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There's an art to gifting (both giving and receiving). Both are skills like dancing, that I just don't have a natural proficiency for (and haven't practiced enough to be good at it)... my wife does. Growing up my family wasn't good at it either. Don't get me wrong, I give things that are occasionally considerate -- but I'm about as comfortable at it as miss manners watching The Office. For Christmas, my wife got a couple windows fixed, and a screen door. Ooops, there goes the romantic surprise. Maybe next year.


A cat-fur coat my Mom bought my wife's subdued style (as modeled by my wife's Godchild) for Christmas 1997. How I spent Christmas Vacation (1997)

Not to go all whiney about it -- but in order to be good at gifting, you have to have practiced it, and to enjoy it. Learned from others that are good at it. And the better you are (and more practiced), the more you enjoy it. I have none of that. Especially around organized holidays or birthdays.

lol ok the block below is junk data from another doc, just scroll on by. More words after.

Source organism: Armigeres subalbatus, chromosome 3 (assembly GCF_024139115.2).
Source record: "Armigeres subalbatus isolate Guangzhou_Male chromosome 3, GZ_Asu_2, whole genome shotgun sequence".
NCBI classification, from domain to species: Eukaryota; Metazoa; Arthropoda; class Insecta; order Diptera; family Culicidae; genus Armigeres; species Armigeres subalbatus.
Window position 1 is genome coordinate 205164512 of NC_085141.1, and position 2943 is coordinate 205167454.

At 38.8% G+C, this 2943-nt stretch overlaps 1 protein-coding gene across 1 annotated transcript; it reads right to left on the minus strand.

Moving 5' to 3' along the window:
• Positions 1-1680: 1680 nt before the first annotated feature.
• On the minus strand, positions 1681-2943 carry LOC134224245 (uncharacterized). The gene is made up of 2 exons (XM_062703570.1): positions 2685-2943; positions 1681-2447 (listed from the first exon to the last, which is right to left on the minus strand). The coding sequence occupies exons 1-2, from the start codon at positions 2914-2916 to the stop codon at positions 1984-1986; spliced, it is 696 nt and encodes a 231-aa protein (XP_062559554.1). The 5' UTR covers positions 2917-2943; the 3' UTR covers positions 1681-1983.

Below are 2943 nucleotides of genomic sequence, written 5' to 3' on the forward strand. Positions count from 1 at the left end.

Growing up my family was the worst at presents. My Mom was a narcissistic shop-a-holic, with an addiction to a bargains and labels, and the fashion sense of a teenage hooker. Fortunately, the former sometimes overrode the latter -- and we'd get something that wasn't horrible and actually fit. That is when she remembered my Birthday (and they did forget a few times). But more often it was the wrong style, wrong size, and Mom got everything from the outlet discount bin and cut the tags off so you couldn't exchange it.

Usually it was kept in the closet until donation... occasionally it was re-gifted.

I remember going through my gloom-rock phase and wore a lot of black from like 17-22 years old... then I got over it. Well into my 40's, my Mom would buy me something that would excite a teenage goth, and say, "I know you like black"... and everyone in the room would say in unison, "20 years ago".

On clothes, I basically had two rules: cotton with short sleeves and no sweaters. In the last few years, I've learned that some synthetics aren't all bad -- like for speedos or gym clothes. And a decade ago, I was willing to make an exception for Tommy Bahama's silk golf shirts. Very slowly, I've come around to allowing thermal style long sleeves (or sweatshirts), though they are close to sweaters. Still, yearly, I'd get something in small polyester (when I weighed 220) because it was on-sale... and about every other year I'd get a sweater -- that I'd NEVER wear.

๐Ÿ—’๏ธ NOTE: